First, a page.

North Sudan takes control of key town in Abyei
KHARTOUM (Reuters) - North Sudanese army forces took control of the main town in the disputed Abyei region on Saturday after fighting with southern forces, both sides said, in further violence ahead of southern secession.
Southerners voted in January to become independent on July 9 in a referendum agreed under a 2005 peace deal. But violence has escalated in recent days in Abyei, the main outstanding dispute between the two sides in the run-up to secession.
"Enemy forces" had been expelled to the south, Khartoum-based Sudanese state television said in a news bulletin after fighting was reported throughout the day in Abyei, which has oil and fertile grazing land.
The United Nations said the northern army deployed 15 tanks alone in one area in Abyei town. Gunshots could be heard until fighting appeared to subside for the night, spokeswoman Hua Jiang said.
Another U.N. official said the end of fighting before midnight indicated the north appeared to be in control of Abyei town, although the official confirmation would have to wait until patrols could take a look.
In another telling sign, Sudan's President Omar Hassan al-Bashir removed the two heads of the Abyei administration and dissolved the region's administrative council, state news agency SUNA said. It gave no explanation.
The southern army acknowledged northern forces controlled the main town. "Abyei town is now under control of the SAF (Sudanese Armed Forces). They came with tanks," said SPLA spokesman Philip Aguer.
He said northern aircraft had also bombed from the air and shelled at least four villages, among them Todach and Tagalei, which he said had been already hit on Friday.
Abyei residents were also meant to have a referendum in January over whether to join the North or the South. Disputes over who could vote derailed that ballot and talks over the status of the region have stalled.
North and South have also yet to agree how to share oil revenues and other assets prior to the breakup.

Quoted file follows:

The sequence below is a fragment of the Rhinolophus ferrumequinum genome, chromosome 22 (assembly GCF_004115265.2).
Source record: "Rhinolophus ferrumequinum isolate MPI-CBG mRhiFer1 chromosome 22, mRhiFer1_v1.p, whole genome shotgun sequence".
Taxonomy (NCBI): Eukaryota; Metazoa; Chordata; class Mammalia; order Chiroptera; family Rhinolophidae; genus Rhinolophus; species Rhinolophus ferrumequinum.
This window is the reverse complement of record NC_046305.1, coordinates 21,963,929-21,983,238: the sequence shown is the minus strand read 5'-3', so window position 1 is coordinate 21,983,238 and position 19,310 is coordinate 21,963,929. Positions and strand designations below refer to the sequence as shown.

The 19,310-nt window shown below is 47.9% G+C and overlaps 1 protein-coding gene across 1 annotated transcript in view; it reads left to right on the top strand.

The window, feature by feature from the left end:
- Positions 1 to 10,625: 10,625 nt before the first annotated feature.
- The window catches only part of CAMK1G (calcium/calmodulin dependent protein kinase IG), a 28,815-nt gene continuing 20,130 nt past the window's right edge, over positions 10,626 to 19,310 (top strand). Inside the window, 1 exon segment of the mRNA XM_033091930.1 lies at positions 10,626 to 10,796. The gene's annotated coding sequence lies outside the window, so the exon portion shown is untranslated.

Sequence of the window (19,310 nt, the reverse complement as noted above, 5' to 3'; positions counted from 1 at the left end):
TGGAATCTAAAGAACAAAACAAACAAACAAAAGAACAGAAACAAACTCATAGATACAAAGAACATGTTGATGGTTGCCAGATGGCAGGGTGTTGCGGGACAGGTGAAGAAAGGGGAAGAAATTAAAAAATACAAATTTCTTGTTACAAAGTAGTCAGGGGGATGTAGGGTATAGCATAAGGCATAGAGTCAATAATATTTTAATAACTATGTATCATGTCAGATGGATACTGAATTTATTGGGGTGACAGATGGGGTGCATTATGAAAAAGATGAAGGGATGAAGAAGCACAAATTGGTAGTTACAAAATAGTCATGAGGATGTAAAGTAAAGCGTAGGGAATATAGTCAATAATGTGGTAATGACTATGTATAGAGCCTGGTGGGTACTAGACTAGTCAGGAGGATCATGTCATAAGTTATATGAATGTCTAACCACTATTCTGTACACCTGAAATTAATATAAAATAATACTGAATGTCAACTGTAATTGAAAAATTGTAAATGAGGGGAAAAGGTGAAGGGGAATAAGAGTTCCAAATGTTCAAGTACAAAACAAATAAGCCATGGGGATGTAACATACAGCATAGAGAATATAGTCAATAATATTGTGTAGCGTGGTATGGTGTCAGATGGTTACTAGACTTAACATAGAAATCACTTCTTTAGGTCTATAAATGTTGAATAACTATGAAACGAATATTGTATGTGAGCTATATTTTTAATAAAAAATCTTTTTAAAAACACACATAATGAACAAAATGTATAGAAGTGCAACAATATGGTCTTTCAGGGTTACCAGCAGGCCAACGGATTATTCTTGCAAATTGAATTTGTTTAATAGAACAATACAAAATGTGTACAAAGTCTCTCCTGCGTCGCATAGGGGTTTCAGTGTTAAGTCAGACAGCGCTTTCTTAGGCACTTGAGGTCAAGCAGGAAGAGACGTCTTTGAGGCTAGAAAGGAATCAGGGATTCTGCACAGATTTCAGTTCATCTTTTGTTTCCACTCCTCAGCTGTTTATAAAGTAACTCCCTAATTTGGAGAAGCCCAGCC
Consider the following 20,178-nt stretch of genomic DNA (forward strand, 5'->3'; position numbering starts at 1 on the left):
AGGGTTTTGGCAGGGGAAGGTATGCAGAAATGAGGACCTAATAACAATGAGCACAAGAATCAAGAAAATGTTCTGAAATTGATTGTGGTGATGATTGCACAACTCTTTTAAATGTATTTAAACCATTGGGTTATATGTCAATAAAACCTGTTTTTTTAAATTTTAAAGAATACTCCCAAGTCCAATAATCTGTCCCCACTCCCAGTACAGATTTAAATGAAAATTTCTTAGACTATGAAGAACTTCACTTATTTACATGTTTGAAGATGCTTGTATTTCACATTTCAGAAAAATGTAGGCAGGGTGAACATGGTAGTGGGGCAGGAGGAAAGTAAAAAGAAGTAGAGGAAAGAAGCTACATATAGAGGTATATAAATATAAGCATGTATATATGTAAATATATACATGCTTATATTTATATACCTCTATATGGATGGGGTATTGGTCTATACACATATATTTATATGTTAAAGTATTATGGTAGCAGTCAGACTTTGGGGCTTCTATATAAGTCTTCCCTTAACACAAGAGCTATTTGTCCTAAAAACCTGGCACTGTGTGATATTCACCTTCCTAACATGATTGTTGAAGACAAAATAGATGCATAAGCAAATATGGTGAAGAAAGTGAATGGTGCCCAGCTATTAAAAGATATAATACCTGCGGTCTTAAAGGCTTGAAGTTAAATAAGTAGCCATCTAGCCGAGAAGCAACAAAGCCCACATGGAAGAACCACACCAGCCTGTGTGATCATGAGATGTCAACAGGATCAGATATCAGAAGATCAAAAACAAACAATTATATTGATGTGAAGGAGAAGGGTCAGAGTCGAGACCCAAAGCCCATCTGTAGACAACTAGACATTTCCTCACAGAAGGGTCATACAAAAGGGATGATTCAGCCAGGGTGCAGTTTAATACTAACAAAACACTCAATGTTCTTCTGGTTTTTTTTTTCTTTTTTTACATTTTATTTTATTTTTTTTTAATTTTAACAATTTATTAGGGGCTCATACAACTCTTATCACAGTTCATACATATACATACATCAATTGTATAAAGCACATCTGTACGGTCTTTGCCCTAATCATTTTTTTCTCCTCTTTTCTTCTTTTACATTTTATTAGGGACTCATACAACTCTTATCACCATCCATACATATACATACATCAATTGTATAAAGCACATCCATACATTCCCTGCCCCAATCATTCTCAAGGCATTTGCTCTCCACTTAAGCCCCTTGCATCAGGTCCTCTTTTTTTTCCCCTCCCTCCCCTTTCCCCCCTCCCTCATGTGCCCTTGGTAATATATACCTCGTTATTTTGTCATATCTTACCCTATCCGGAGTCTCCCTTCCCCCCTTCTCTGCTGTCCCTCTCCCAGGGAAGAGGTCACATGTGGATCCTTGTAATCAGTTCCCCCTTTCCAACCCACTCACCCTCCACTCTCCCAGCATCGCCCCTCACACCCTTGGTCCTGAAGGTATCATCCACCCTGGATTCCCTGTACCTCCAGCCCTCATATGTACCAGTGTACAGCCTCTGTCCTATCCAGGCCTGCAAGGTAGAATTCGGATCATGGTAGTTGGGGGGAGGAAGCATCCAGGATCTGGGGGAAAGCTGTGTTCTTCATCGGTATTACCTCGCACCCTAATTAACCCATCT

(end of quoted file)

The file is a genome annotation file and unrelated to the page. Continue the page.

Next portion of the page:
The Obama administration condemned Sudan's government, saying its response was "disproportionate and irresponsible," and demanded its military cease all offensive operations in Abyei and withdraw its forces from the region.
"Failure to do so could set back the process of normalizing relations between Sudan and the United States and inhibit the international community's ability to move forward on issues critical to Sudan's future," the White House statement said.
The latest violence came a day before a U.N. Security Council delegation was due to hold talks with the Khartoum government over Abyei.
U.N. spokeswoman Jiang said she could not officially confirm northern forces were in control of Abyei town because U.N. staff could not go out because of the security situation.
But gunshots had been heard there in the evening and three mortars had landed inside a U.N. camp, though there were no casualties, she added.
Tensions escalated after the north accused the SPLA of attacking a convoy of Sudanese soldiers and U.N. peacekeepers in Dokura north of Abyei town late on Thursday.
The SPLA denied responsibility for the attack, which the United Nations said had taken place on a convoy of northern troops escorted by U.N. peacekeepers under a deal for both sides to withdraw forces from the disputed territory.
The North and South are supposed to have withdrawn all of their forces from Abyei by this week except for a special joint force made up of units from both sides.
The mainly Muslim North and the South, where most people are Christian or hold traditional beliefs, fought for decades in a civil war that killed an estimated 2 million people.
The war ended with a 2005 peace deal that led to the referendum on southern independence but the sides continue to clash over Abyei, which also contains fertile grazing land.
Earlier this month, at least 14 people were killed in clashes between northern and southern forces in Abyei. Both sides blamed each other for starting the violence.
Last month, Sudan's President Omar Hassan al-Bashir said he would not recognize the South's independence unless it gave up a claim on Abyei made in the south's draft constitution.
(Additional reporting by Khaled Abdelaziz and Alister Bull in Washington; Reporting by Ulf Laessing; Editing by Jon Boyle and Paul Simao)
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